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Researchers’ Weekly Bulletin: the Blog

News for researchers at the Manchester Metropolitan University

United Nations Report Calls for Open Access to Research to Improve Global Health

Tuesday, November 1st, 2016

“Last month the United Nations released a report with recommendations on how to improve innovation and access to health technologies. The panel’s charge called for it to ‘recommend solutions for remedying the policy incoherence between the justifiable rights of inventors, international human rights law, trade rules and public health in the context of health technologies.’”

“Of particular interest are the panel’s suggestions for managing intellectual property generated from publicly-funded research. From the report:

  • Limiting access to academic discoveries can obstruct follow-on innovation and force taxpayers to pay twice for the benefits of publicly-funded research. Strong, enforceable policies on data sharing and data access should be a condition of public grants.
  • Public funders of research must require that knowledge generated from such research be made freely and widely available through publication in peer-reviewed literature and seek broad, online public access to such research.
  • Universities and research institutions that receive public funding should adopt policies and approaches that catalyse innovation and create flexible models of collaboration that advance biomedical research and generate knowledge for the benefit of the public.”

“The recommendations clearly urge funders and universities to implement policies that ensure broad access to research publications and data produced through public grant monies. The policies should include provisions that clearly communicate liberal re-use rights to publications and data (for example by requiring CC BY for published articles and CC0 for datasets). It’s also crucial for the policies to address deposit and hosting options, training for grantees and program officers, and compliance requirements.”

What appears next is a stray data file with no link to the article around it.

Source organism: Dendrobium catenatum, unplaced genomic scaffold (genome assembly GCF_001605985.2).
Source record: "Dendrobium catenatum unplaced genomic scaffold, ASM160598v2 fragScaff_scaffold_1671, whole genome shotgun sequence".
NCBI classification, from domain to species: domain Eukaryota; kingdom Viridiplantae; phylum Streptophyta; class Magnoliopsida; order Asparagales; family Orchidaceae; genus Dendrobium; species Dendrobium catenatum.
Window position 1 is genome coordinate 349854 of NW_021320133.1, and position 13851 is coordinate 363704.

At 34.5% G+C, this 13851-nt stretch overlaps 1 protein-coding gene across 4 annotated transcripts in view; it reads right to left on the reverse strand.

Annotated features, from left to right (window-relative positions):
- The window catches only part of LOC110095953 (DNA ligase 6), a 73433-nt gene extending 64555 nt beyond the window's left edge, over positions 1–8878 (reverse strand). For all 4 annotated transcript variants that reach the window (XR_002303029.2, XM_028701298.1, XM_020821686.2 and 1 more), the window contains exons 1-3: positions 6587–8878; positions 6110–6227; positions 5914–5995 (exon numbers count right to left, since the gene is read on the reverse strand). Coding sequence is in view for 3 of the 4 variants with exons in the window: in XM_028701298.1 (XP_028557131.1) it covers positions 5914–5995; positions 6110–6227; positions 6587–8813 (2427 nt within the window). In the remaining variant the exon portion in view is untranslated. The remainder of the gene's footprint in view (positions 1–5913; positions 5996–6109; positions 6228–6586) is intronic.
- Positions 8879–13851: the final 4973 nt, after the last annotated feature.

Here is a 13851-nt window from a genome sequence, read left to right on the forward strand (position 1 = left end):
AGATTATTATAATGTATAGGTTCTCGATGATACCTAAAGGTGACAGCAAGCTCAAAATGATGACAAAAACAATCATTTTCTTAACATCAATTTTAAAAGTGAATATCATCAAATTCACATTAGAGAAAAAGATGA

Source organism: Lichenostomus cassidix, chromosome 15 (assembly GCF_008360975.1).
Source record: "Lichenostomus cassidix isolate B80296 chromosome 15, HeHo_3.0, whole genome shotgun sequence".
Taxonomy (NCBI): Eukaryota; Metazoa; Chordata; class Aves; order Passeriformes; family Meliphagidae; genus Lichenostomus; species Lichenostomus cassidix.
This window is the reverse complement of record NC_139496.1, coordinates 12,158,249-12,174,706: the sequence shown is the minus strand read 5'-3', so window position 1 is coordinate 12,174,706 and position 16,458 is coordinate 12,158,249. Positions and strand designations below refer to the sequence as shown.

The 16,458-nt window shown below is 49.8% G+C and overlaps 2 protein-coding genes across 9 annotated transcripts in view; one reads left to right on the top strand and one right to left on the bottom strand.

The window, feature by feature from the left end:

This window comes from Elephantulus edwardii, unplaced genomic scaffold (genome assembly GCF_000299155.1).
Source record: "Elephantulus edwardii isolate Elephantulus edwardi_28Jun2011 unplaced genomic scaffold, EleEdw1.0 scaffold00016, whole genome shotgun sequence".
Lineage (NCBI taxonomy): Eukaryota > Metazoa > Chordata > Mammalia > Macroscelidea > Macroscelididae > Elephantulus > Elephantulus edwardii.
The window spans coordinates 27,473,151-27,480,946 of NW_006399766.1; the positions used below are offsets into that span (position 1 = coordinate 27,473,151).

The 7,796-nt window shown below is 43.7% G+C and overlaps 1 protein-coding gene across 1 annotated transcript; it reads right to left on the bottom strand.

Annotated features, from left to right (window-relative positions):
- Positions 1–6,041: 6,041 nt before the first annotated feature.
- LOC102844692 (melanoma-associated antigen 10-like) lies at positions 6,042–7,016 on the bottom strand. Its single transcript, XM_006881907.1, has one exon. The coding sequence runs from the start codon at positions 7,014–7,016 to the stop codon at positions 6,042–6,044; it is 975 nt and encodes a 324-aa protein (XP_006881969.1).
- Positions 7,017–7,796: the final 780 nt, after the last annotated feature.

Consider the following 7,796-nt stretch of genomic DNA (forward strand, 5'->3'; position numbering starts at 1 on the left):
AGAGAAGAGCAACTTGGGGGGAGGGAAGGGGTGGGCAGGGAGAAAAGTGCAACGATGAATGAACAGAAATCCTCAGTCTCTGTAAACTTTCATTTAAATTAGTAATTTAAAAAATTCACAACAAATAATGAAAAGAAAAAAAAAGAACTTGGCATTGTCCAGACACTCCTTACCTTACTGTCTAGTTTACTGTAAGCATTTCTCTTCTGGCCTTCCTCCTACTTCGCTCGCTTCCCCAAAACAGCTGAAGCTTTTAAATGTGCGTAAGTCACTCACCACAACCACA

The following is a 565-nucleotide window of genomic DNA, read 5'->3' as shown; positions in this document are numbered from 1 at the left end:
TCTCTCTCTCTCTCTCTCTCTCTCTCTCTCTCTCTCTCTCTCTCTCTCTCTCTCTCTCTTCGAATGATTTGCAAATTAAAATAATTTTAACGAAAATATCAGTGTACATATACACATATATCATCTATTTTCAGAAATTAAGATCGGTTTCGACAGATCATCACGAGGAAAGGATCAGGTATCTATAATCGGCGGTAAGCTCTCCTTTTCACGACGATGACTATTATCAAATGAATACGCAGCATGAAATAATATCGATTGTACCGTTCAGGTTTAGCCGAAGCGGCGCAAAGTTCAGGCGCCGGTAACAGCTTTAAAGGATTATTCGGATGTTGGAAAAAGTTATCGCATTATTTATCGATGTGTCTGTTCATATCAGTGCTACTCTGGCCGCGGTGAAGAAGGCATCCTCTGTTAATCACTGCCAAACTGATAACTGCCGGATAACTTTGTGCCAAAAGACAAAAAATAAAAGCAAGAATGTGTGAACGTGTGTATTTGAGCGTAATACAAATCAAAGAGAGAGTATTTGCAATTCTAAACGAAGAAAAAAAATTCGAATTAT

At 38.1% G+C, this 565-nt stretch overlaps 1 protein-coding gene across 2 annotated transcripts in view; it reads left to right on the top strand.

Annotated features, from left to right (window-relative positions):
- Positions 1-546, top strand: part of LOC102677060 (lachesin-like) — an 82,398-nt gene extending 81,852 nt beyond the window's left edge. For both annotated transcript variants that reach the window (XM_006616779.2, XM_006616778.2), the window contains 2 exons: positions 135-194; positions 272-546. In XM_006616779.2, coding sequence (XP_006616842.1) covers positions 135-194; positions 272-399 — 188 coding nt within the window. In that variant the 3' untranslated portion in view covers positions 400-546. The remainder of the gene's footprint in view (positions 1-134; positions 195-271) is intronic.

To read the full report go to:

[Source Creative Commons blog: ]

Open Access Articles Grow at Twice the Rate of All Published Research

Tuesday, November 1st, 2016

“The number of open access (OA) research articles published annually is growing at double the rate of the complete spectrum of research articles — this according to the most recent report from media and publishing intelligence firm Simba Information.”

“The report, Open Access Journal Publishing 2016-2020, found that open access already represents about a third of all research articles published when articles completing their embargo periods are included.”

“’The open access evolution is in full swing,’ said Dan Strempel, senior analyst business and professional group at Simba Information. ‘This rate of growth will put a lot of pressure on the prevailing subscription model in the coming years. Publishers who are confident of their OA pricing and costs may increasingly choose to convert established subscription journals to an open access model.’”

Open Access Journal Publishing 2016-2020 provides detailed market information for this segment of scholarly journal publishing. It analyzes trends affecting the industry and forecasts market growth to 2020. The report includes an in-depth review of 10 leading OA publishers, including Springer Nature (including Biomed Central), PLOS, Hindawi, John Wiley & Sons, Elsevier, Frontiers, Wolters Kluwer Medknow and others.”

For more information on the report (unfortunately not Open Access!) go to:

[Source STM Publishing News website: ]

New research provides the key to the pot of gold in your old phone

Tuesday, November 1st, 2016

“New research funded by the Engineering and Physical Sciences Research Council (EPSRC) has demonstrated how large amounts of gold can be extracted from mobile phones.”

“The study by scientists at the University of Edinburgh shows how the method can be used to salvage the precious metal from old mobile devices, with as much as seven per cent of the world’s gold believed to be contained in electrical waste.”

“They have developed a new extraction method that reduces the use of toxic chemicals and is far more efficient than current procedures.”

“Gold is used in printed circuit boards inside such devices, with an estimated 300 tonnes used in electronics every year.”

“In their study, published in the journal Angewandte Chemie, the team discovered a new compound that can be used to extract it when the boards are placed in an acid to dissolve their metal components.”

“The new compound, when used in an oily liquid which is added to the acid, led to gold being extracted from the mixture of the other metals.”

To access the journal article go to:

[Source EPSRC news: ]

Understanding the interdisciplinary research environment

Friday, October 21st, 2016

“HEFCE and Research Councils UK have published a review of the interdisciplinary research landscape in the UK, supported by a report examining 10 institutional case studies in English universities.”